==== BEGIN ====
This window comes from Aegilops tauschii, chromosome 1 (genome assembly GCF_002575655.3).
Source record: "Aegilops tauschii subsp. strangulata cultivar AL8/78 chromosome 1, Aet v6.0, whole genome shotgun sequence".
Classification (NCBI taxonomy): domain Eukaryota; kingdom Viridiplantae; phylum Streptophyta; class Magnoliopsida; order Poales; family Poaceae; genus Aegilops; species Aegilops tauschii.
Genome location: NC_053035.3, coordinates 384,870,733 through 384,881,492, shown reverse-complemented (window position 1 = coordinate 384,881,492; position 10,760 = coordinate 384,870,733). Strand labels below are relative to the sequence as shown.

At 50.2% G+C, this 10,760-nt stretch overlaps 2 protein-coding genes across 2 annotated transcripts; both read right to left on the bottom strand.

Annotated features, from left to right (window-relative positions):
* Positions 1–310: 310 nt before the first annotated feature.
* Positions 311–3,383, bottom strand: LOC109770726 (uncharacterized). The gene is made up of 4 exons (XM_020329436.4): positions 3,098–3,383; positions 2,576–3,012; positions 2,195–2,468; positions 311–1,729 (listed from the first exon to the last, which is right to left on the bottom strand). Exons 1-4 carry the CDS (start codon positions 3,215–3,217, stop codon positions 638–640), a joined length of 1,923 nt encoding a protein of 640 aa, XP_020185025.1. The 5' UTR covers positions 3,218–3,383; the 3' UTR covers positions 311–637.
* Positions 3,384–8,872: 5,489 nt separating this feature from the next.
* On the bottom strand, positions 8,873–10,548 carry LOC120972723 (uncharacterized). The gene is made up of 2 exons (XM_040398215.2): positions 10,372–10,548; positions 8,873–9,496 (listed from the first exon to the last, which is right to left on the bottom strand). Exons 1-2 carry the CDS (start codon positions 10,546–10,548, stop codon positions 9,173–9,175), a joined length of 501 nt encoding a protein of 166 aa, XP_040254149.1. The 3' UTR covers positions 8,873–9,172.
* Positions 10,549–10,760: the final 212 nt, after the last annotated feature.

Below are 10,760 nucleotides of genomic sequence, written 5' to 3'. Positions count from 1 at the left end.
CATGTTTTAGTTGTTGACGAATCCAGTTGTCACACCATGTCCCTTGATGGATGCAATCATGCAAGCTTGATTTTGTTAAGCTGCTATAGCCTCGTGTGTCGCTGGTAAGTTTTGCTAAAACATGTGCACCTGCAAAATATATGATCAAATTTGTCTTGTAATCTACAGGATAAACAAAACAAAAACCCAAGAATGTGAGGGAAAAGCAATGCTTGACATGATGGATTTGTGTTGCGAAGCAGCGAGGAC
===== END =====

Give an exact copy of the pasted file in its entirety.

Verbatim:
This window comes from Aegilops tauschii, chromosome 1 (genome assembly GCF_002575655.3).
Source record: "Aegilops tauschii subsp. strangulata cultivar AL8/78 chromosome 1, Aet v6.0, whole genome shotgun sequence".
Classification (NCBI taxonomy): domain Eukaryota; kingdom Viridiplantae; phylum Streptophyta; class Magnoliopsida; order Poales; family Poaceae; genus Aegilops; species Aegilops tauschii.
Genome location: NC_053035.3, coordinates 384,870,733 through 384,881,492, shown reverse-complemented (window position 1 = coordinate 384,881,492; position 10,760 = coordinate 384,870,733). Strand labels below are relative to the sequence as shown.

At 50.2% G+C, this 10,760-nt stretch overlaps 2 protein-coding genes across 2 annotated transcripts; both read right to left on the bottom strand.

Annotated features, from left to right (window-relative positions):
* Positions 1–310: 310 nt before the first annotated feature.
* Positions 311–3,383, bottom strand: LOC109770726 (uncharacterized). The gene is made up of 4 exons (XM_020329436.4): positions 3,098–3,383; positions 2,576–3,012; positions 2,195–2,468; positions 311–1,729 (listed from the first exon to the last, which is right to left on the bottom strand). Exons 1-4 carry the CDS (start codon positions 3,215–3,217, stop codon positions 638–640), a joined length of 1,923 nt encoding a protein of 640 aa, XP_020185025.1. The 5' UTR covers positions 3,218–3,383; the 3' UTR covers positions 311–637.
* Positions 3,384–8,872: 5,489 nt separating this feature from the next.
* On the bottom strand, positions 8,873–10,548 carry LOC120972723 (uncharacterized). The gene is made up of 2 exons (XM_040398215.2): positions 10,372–10,548; positions 8,873–9,496 (listed from the first exon to the last, which is right to left on the bottom strand). Exons 1-2 carry the CDS (start codon positions 10,546–10,548, stop codon positions 9,173–9,175), a joined length of 501 nt encoding a protein of 166 aa, XP_040254149.1. The 3' UTR covers positions 8,873–9,172.
* Positions 10,549–10,760: the final 212 nt, after the last annotated feature.

Below are 10,760 nucleotides of genomic sequence, written 5' to 3'. Positions count from 1 at the left end.
CATGTTTTAGTTGTTGACGAATCCAGTTGTCACACCATGTCCCTTGATGGATGCAATCATGCAAGCTTGATTTTGTTAAGCTGCTATAGCCTCGTGTGTCGCTGGTAAGTTTTGCTAAAACATGTGCACCTGCAAAATATATGATCAAATTTGTCTTGTAATCTACAGGATAAACAAAACAAAAACCCAAGAATGTGAGGGAAAAGCAATGCTTGACATGATGGATTTGTGTTGCGAAGCAGCGAGGAC